Trading Places. What Took So Long?
From east of Suez to all along the Yangtze, and in Beijing, customers at bars were celebrating but it wasn’t Britain’s pivot to Asia that had them chatting loudly and back-slapping. St Patrick’s Day, March 17, was the reason for their unmasked jollity in the bars and pubs. More than 50 years after the then Labour defence secretary Denis Healey announced the United Kingdom’s cash-strapped retreat in 1968 from east of Suez, Britain is back. Well, talking about it.
UK Prime Minister Boris Johnson and his admirals are looking at a new horizon stretching through crowded seaways east from India to Japan and south from China to Australia. Britain, or in reality the Tory high command, believes the European Union stifled the imperial drive, robbing Britain of its true place, a dominating global role. Britain’s decline, some Tories believe, can be traced to the EU, the introduction of comprehensive education, and spreadable butter. Is a COVID-19-weakened but vaccinated Johnson, in response, wrapping himself in the flag and embarking on an imperial fantasy?
Asia is the new economic center, and the UK is lagging behind in its dealings with it. China is the only Asian country in Britain’s top 10 markets. The U.S., Germany, and Ireland are the top 3, according to the Database of British Products & Verified British Exporters.
Clearly something is askew. Ireland, of course, has proximity but it also has a population of around 5 million. That is about the size of my neighborhood in Beijing. And here comes the contradiction. Britain is changing policy primarily not to boost trade with China but to counter it, politically, militarily, and economically. Sure, London says, we’ll do business with Beijing if the right opportunity comes along. I wouldn’t count on it.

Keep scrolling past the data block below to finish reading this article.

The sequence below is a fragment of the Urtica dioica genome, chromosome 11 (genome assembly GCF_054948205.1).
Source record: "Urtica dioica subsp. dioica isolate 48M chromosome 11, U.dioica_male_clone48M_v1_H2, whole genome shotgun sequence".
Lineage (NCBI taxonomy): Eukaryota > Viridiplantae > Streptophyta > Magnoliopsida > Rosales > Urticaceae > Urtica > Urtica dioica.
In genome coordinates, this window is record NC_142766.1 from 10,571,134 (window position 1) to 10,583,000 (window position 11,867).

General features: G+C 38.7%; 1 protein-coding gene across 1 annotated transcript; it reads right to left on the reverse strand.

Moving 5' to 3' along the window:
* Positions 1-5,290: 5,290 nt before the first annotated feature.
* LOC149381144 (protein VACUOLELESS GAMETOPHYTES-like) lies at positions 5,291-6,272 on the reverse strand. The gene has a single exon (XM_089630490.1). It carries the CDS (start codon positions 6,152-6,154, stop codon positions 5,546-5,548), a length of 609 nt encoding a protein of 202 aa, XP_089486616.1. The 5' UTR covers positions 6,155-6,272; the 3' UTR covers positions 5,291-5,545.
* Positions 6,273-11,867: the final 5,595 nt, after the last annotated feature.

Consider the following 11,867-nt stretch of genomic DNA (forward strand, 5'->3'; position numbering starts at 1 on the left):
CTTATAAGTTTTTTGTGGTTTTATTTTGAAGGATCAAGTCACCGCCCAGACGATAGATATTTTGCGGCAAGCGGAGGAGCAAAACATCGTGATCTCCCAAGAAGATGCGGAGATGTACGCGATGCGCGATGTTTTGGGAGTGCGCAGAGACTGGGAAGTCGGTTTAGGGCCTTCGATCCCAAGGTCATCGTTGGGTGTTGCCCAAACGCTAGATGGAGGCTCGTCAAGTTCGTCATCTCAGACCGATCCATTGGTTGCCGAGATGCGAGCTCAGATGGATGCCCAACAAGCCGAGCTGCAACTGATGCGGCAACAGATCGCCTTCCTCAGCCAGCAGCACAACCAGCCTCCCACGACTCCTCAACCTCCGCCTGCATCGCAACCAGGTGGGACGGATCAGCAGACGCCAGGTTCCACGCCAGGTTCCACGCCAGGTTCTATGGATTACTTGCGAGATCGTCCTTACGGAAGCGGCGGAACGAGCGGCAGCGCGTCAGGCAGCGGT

In a word, Britain wants to contain China. There are legitimate reasons to boost trade with Asia but containing China is ludicrous both in its reasoning and consequences. It is also impossible.
Britain has announced it will send its brand-new aircraft carrier, HMS Queen Elizabeth, to the South China Sea and give Beijing a shot across the bows in a “that’ll teach ‘em” show of weakness. It meant to do so earlier but delays and cost overruns pushed back the deployment. It dare not go into the South China Sea alone, realpolitik demands that Washington set the timeline and sends its ships to, um, well, protect it and make sure matters do not get out of hand. No point going up the Yangtze without a paddle. Of course, it will be described as allies working together, to send a united message. In truth, China is not worried.
They know how to deal with former 20th-century concession holders of its territory.
In February 2019, the then UK defense secretary, Gavin Williamson, now an incredibly unpopular minister of education kept in his post as a lightning rod, announced the HMS Elizabeth would travel to the South China Sea and be prepared to use lethal force to defend free and open waterways. China, after enjoying a fit of the giggles, responded by withdrawing its invitation to the chancellor, Phillip Hammond, to visit for trade talks.
The Chinese are not anti-English. Far from it. Every school in China teaches English or wants to if teachers and resources are available. In England, about 13 percent of state schools and 50 percent of independent schools teach Chinese. The fortunes of English soccer teams are passionately followed in China. Who do you support is a common question. Pre-pandemic, students wanted to go to Britain to study. Many did. London and Edinburgh were top destinations for Chinese tourists.
China aside, Britain should not be under any illusion that its return to Asia will usher in a new age of the Raj.
The region is the powerhouse of the global economy. From the east bank of the Bosphorus to Tokyo Bay, it accounts for half of global economic output and more than half the world’s population. And this is growing. Within its geography, it has the world’s two most populous nations, China and India, and the second and third largest economies in the world, China and Japan, as well as the world’s largest democracy, India.
The Asia pivot is a tantalizing prospect. But how well has lockdown London thought this through? Asian countries want visas for their nationals to study and work in Britain. Will the UK be prepared to give India and the other Asian countries access to UK markets, as well as tens of thousands of visas?
Asians were victims of rampant saber-led globalization in the age of empire.
They want, and will get, a better deal this time.